Reality Check: Visit both sides of Hebron

If school students are to be sent to areas that are at the heart of the of the country’s internal political argument, then it is vitally important that they are shown both sides of the argument.

By
February 5, 2012 22:12
4 minute read.
Inner entrance to Machpelah showing mammoth  stone

Inner entrance to Machpelah 311. (photo credit: American Colony-Jerusalem-Photo Dept.)

 
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One of my regrets, despite having lived in Israel for more than quarter of a century, is never having visited Hebron. I can still remember the lessons in heder about the Cave of the Patriarchs, which the Bible relates was bought by Abraham for 400 shekels as a burial place for his wife, Sarah, and where the religious believe Abraham himself, and his son and grandson, Isaac and Jacob, alongside their wives (except for Jacob’s second wife Rachel) are also buried.

Education Minister Gideon Sa’ar is determined that Israeli school pupils should not miss out on a trip to Hebron and has announced his ministry is planning to expand a pilot curriculum of student tours to the city and the Tomb of the Patriarchs.

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According to the ministry’s text that prepares students for their visit, the aim of the tour is to strengthen pupils’ “awareness of the ‘land of the patriarchs’ and the patriarchs’ tombs, which constitutes the cradle of the Jewish nation and a significant landmark in the Jewish people’s formation.” So far, around 3,000 school students, two-thirds of whom come from “regular” (i.e. non-religious) schools, have participated on the program.

But the reason I have never visited Hebron is also the one that should stop Israeli school children from visiting this West Bank city under the official auspices of the country’s educational system: Hebron is not just over the 1967 Green Line, it is also far removed from national consensus. In fact, Hebron is one of the starkest examples of the iniquities of Israel’s occupation of the West Bank.

Hebron is a divided city. H1, the main part, is home to about 140,000 Palestinians. In H2, which houses the old Jewish quarter of the city, around 800 Jewish settlers live among roughly 30,000 Palestinians. As a result, life for these 30,000 Palestinians is made unpleasant, with the Palestinian population’s movements heavily restricted by the IDF. For example, Shuhada Street, the area’s principal thoroughfare, is empty of Palestinian pedestrians and Palestinian vehicles.

Tension between Jew and Arab is high and this city will never be a shining example of co-existence.

The enmity runs deep, dating back to the 1929 Arab massacre of the city’s Jews, in which 66 Jews were killed and more than 100 wounded to more recent days, and Baruch Goldstein’s massacre in the Cave of the Patriarchs in 1994, when he killed 26 Palestinian worshippers on Purim. In the aftershock of that mass killing, then-prime minister Yitzhak Rabin seriously considered ordering the removal of Jews from Hebron and it is a matter of regret that he never followed through on this.



THE EDUCATION minister is well aware of the contentiousness of the Jewish settlement in Hebron, and the trips his ministry organizes have a clear political purpose. As Sa’ar said during a Knesset discussion last week, “We believe Jews will always live in Hebron. We must not allow the Arabs to have the illusion it will be ever possible to uproot Jews from Hebron.”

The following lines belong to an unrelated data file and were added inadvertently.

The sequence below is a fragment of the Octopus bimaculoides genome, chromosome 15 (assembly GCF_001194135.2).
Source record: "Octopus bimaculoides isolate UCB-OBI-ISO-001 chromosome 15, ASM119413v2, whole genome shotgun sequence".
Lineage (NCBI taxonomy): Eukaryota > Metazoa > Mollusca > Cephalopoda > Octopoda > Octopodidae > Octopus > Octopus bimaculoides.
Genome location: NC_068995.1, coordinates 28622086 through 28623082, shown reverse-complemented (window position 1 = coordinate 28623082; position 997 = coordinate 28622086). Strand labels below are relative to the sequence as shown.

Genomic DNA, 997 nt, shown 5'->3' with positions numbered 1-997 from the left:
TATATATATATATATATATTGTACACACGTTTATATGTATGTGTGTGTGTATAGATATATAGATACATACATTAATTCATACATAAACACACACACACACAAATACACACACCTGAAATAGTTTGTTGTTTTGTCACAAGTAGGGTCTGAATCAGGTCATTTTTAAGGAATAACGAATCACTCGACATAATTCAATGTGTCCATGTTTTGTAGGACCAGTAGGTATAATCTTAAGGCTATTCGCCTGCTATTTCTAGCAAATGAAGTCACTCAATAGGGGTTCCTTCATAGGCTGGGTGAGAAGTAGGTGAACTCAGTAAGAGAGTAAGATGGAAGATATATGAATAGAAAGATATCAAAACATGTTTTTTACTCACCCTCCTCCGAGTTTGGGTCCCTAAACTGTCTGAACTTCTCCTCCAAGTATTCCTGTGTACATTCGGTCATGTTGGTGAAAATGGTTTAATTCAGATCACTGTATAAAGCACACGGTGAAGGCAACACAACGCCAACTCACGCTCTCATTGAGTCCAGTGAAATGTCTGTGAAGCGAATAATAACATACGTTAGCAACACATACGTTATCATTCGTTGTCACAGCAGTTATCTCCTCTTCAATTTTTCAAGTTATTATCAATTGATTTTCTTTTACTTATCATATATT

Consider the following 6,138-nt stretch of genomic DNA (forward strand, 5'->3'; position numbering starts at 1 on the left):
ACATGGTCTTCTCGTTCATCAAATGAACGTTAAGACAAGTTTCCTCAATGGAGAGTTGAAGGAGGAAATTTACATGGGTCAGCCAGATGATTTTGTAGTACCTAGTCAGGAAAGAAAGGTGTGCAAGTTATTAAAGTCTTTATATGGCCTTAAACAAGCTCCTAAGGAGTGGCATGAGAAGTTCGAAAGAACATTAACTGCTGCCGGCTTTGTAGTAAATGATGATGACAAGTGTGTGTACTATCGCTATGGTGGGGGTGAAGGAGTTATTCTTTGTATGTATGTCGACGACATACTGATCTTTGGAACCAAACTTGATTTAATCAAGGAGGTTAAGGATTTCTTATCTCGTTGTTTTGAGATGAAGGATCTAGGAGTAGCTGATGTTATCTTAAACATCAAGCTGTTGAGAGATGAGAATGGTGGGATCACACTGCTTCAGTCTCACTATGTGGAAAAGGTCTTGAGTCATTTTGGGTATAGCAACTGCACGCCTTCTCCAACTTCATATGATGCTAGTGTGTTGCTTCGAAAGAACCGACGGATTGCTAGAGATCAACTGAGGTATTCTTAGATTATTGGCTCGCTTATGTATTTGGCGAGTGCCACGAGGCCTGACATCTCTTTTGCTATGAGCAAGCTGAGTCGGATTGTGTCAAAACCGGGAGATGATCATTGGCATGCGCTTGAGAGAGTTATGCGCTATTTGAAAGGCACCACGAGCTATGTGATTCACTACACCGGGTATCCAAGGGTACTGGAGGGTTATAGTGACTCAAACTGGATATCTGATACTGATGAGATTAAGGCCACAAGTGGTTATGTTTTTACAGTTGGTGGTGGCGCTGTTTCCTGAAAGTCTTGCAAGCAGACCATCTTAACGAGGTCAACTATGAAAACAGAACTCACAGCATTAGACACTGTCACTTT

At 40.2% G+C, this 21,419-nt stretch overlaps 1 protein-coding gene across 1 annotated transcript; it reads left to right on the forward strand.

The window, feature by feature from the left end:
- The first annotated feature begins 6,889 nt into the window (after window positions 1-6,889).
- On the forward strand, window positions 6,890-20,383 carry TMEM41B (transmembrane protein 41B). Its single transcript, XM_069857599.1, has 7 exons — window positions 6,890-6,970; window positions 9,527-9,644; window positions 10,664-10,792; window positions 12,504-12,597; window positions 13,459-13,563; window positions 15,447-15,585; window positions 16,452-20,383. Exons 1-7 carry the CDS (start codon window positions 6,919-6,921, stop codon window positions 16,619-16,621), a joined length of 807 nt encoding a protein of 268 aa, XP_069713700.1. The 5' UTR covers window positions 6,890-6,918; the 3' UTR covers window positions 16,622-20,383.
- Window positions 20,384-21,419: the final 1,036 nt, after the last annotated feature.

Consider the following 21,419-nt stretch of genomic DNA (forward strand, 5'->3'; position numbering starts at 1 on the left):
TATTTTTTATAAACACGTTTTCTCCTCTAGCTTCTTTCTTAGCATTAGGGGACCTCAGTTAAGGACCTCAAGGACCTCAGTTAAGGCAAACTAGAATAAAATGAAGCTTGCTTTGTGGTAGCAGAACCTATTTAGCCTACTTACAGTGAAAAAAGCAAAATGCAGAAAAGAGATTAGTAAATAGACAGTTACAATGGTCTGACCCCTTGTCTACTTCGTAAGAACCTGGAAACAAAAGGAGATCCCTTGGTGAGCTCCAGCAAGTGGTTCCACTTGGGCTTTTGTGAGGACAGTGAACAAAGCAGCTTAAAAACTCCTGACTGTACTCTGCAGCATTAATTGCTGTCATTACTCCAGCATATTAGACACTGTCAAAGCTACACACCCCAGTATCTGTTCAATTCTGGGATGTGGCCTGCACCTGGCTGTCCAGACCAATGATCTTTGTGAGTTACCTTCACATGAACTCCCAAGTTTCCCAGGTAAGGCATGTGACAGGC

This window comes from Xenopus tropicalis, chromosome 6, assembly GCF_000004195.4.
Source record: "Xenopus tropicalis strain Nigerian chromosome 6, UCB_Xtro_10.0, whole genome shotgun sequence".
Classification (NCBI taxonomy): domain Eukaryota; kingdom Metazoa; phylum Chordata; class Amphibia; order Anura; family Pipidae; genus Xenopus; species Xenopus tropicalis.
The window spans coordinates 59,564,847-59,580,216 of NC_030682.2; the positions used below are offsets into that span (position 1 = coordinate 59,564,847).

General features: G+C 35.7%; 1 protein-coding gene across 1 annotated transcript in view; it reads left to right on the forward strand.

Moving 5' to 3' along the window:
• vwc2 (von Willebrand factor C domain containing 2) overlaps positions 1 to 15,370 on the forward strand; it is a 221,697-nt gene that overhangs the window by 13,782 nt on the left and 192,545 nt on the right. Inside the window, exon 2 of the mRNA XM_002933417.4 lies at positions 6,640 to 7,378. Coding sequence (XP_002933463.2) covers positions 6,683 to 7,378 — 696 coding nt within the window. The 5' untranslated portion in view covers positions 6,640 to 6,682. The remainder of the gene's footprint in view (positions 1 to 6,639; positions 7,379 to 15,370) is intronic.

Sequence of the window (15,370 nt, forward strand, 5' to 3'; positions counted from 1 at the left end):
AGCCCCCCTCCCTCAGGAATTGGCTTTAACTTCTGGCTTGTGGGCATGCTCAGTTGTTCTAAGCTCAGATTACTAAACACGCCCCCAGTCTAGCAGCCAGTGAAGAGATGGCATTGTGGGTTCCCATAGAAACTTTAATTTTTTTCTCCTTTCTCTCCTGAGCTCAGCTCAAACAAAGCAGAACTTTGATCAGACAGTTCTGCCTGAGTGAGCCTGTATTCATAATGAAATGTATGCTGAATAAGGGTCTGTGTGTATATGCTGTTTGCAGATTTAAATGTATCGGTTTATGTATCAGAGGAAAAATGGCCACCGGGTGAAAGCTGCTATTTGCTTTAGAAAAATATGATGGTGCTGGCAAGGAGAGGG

So, far from being just an educational visit to a national heritage site, the education minister is seeking to inculcate his right-wing political agenda into school outings.

And what makes matters worse is that fact that when a school, such as the Hebrew University Secondary School (more commonly known as Leyada) tried to expose its students to the other side of the story by inviting the Breaking the Silence organization to provide its own input to the tour of the city, alongside the visit planned by the Education Ministry, the Hebron Police nixed this on alleged security grounds.

Breaking the Silence is an organization that provides testimonies from ex-IDF soldiers about their experience in the West Bank and the “abuse towards Palestinians, looting and destruction of property” that they say they’ve witnessed.

If school students are to be sent to areas that are at the heart of the of the country’s internal political argument, then it is vitally important, as part of the educational process, that they are shown both sides of the argument, and not just that of the minister who happens to be in charge at the time.

To be fair to Sa’ar, he was not behind the police’s decision not to allow the Breaking the Silence tour, but he is aggressively pushing “heritage” tours for school students that match the settlement movement’s agenda. With the right-wing extremist Moshe Feiglin’s strong showing last week in the Likud leadership elections against Prime Minister Binyamin Netanyahu, we can expect to see more Likud ministers and Knesset members seeking to shore up their nationalistic credentials in order to gain the support of Feiglin’s Jewish Leadership faction for a slot on the Likud’s next Knesset list.

If nothing else, we should ask them to at least keep school children out of their political campaigns.

The writer is a former editor-in-chief of The Jerusalem Post.

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